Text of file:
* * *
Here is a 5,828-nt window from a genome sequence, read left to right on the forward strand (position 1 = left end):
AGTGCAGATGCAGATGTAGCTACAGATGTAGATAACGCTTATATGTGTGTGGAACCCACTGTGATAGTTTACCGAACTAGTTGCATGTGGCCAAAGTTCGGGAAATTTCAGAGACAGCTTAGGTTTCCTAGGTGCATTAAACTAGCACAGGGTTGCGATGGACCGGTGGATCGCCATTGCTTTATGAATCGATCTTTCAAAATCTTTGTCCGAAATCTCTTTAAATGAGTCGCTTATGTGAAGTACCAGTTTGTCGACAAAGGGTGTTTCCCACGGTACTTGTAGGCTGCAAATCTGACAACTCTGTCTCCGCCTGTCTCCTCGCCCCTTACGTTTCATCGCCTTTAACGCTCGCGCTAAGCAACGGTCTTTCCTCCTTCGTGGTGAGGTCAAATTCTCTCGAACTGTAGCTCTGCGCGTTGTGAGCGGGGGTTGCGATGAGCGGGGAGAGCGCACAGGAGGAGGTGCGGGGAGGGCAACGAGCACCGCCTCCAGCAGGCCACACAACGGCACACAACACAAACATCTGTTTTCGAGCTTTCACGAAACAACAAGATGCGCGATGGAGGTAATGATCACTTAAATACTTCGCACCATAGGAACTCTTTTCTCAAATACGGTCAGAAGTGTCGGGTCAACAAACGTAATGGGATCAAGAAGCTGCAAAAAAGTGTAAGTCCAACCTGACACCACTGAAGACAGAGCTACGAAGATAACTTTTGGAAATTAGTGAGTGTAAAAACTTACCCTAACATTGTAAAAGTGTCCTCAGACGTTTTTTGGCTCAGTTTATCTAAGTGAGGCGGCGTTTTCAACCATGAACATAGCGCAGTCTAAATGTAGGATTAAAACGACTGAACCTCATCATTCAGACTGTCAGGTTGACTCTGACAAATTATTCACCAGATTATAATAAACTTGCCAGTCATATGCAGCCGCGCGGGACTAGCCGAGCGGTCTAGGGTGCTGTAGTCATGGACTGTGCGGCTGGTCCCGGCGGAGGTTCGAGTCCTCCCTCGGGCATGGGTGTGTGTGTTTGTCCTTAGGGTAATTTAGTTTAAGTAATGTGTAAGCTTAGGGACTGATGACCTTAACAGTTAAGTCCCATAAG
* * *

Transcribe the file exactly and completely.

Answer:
Here is a 5,828-nt window from a genome sequence, read left to right on the forward strand (position 1 = left end):
AGTGCAGATGCAGATGTAGCTACAGATGTAGATAACGCTTATATGTGTGTGGAACCCACTGTGATAGTTTACCGAACTAGTTGCATGTGGCCAAAGTTCGGGAAATTTCAGAGACAGCTTAGGTTTCCTAGGTGCATTAAACTAGCACAGGGTTGCGATGGACCGGTGGATCGCCATTGCTTTATGAATCGATCTTTCAAAATCTTTGTCCGAAATCTCTTTAAATGAGTCGCTTATGTGAAGTACCAGTTTGTCGACAAAGGGTGTTTCCCACGGTACTTGTAGGCTGCAAATCTGACAACTCTGTCTCCGCCTGTCTCCTCGCCCCTTACGTTTCATCGCCTTTAACGCTCGCGCTAAGCAACGGTCTTTCCTCCTTCGTGGTGAGGTCAAATTCTCTCGAACTGTAGCTCTGCGCGTTGTGAGCGGGGGTTGCGATGAGCGGGGAGAGCGCACAGGAGGAGGTGCGGGGAGGGCAACGAGCACCGCCTCCAGCAGGCCACACAACGGCACACAACACAAACATCTGTTTTCGAGCTTTCACGAAACAACAAGATGCGCGATGGAGGTAATGATCACTTAAATACTTCGCACCATAGGAACTCTTTTCTCAAATACGGTCAGAAGTGTCGGGTCAACAAACGTAATGGGATCAAGAAGCTGCAAAAAAGTGTAAGTCCAACCTGACACCACTGAAGACAGAGCTACGAAGATAACTTTTGGAAATTAGTGAGTGTAAAAACTTACCCTAACATTGTAAAAGTGTCCTCAGACGTTTTTTGGCTCAGTTTATCTAAGTGAGGCGGCGTTTTCAACCATGAACATAGCGCAGTCTAAATGTAGGATTAAAACGACTGAACCTCATCATTCAGACTGTCAGGTTGACTCTGACAAATTATTCACCAGATTATAATAAACTTGCCAGTCATATGCAGCCGCGCGGGACTAGCCGAGCGGTCTAGGGTGCTGTAGTCATGGACTGTGCGGCTGGTCCCGGCGGAGGTTCGAGTCCTCCCTCGGGCATGGGTGTGTGTGTTTGTCCTTAGGGTAATTTAGTTTAAGTAATGTGTAAGCTTAGGGACTGATGACCTTAACAGTTAAGTCCCATAAG